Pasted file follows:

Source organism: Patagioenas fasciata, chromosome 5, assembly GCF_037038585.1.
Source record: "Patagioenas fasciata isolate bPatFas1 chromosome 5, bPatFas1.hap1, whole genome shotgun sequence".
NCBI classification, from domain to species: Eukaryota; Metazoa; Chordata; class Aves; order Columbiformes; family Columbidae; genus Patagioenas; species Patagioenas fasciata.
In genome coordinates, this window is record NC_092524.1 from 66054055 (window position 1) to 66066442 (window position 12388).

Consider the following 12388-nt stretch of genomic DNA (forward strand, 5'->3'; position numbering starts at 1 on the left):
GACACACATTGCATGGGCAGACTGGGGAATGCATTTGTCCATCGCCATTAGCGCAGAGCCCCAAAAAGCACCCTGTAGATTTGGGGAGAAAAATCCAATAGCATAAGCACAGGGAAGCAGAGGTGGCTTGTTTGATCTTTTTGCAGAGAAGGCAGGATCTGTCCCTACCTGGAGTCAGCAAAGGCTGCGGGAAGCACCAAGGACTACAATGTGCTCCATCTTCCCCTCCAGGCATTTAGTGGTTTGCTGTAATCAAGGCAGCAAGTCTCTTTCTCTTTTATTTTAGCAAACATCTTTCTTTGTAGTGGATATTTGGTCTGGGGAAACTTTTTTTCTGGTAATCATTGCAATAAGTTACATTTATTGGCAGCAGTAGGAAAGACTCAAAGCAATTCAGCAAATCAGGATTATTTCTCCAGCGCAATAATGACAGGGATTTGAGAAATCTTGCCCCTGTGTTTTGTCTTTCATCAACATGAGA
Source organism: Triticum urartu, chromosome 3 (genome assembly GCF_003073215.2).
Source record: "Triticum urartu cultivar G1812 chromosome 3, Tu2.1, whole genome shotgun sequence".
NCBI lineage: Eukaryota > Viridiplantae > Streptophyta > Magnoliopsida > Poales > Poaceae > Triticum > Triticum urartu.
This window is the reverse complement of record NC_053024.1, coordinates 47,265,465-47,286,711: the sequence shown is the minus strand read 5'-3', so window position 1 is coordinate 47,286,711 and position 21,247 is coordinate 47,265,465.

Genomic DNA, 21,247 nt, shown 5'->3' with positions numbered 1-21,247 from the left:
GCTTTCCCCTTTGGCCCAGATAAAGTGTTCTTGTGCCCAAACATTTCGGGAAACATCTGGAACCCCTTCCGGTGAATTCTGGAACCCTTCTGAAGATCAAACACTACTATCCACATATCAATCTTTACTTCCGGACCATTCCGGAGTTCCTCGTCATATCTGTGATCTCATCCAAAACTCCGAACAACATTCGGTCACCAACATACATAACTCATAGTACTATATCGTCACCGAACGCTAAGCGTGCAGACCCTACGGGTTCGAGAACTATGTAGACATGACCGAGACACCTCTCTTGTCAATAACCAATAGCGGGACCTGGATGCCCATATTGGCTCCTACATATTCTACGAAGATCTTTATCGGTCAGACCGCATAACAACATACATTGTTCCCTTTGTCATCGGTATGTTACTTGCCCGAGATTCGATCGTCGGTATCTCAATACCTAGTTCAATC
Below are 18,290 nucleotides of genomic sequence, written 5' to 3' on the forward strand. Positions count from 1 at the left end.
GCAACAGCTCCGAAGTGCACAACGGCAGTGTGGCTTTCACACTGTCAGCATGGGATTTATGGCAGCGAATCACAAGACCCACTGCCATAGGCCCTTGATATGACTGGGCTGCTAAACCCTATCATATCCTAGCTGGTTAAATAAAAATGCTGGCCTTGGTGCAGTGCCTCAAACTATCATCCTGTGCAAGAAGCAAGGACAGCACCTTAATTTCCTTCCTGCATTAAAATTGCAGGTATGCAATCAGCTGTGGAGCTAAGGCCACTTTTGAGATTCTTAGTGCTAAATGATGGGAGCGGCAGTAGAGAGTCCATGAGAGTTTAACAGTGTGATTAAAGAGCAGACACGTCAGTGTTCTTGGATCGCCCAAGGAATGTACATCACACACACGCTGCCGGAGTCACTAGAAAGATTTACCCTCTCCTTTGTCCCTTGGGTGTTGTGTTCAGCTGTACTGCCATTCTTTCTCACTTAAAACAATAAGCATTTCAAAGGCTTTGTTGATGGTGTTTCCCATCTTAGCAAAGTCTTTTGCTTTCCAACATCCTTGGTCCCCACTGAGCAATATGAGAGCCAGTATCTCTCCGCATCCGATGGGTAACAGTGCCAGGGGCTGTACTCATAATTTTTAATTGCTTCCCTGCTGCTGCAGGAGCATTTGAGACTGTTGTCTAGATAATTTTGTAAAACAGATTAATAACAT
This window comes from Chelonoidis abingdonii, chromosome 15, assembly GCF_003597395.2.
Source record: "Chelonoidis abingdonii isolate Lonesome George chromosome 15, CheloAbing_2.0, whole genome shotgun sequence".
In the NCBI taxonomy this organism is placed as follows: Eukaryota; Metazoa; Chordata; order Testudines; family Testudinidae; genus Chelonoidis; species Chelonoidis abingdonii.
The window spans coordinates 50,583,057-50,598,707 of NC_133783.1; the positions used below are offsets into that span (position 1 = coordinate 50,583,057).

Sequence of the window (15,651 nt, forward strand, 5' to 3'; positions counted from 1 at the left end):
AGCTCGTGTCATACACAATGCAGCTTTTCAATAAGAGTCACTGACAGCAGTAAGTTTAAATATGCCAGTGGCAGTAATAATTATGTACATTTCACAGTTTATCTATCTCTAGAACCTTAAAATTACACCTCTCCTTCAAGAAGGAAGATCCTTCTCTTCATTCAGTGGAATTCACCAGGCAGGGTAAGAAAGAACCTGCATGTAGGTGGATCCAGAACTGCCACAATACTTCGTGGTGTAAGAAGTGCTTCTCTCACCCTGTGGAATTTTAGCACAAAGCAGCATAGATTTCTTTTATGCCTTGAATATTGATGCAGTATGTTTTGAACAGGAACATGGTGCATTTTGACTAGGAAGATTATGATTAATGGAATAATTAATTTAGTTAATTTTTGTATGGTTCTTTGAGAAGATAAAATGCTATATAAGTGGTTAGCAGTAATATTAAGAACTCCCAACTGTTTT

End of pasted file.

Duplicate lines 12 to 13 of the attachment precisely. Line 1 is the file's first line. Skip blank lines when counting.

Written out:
GCTTTCCCCTTTGGCCCAGATAAAGTGTTCTTGTGCCCAAACATTTCGGGAAACATCTGGAACCCCTTCCGGTGAATTCTGGAACCCTTCTGAAGATCAAACACTACTATCCACATATCAATCTTTACTTCCGGACCATTCCGGAGTTCCTCGTCATATCTGTGATCTCATCCAAAACTCCGAACAACATTCGGTCACCAACATACATAACTCATAGTACTATATCGTCACCGAACGCTAAGCGTGCAGACCCTACGGGTTCGAGAACTATGTAGACATGACCGAGACACCTCTCTTGTCAATAACCAATAGCGGGACCTGGATGCCCATATTGGCTCCTACATATTCTACGAAGATCTTTATCGGTCAGACCGCATAACAACATACATTGTTCCCTTTGTCATCGGTATGTTACTTGCCCGAGATTCGATCGTCGGTATCTCAATACCTAGTTCAATC
Below are 18,290 nucleotides of genomic sequence, written 5' to 3' on the forward strand. Positions count from 1 at the left end.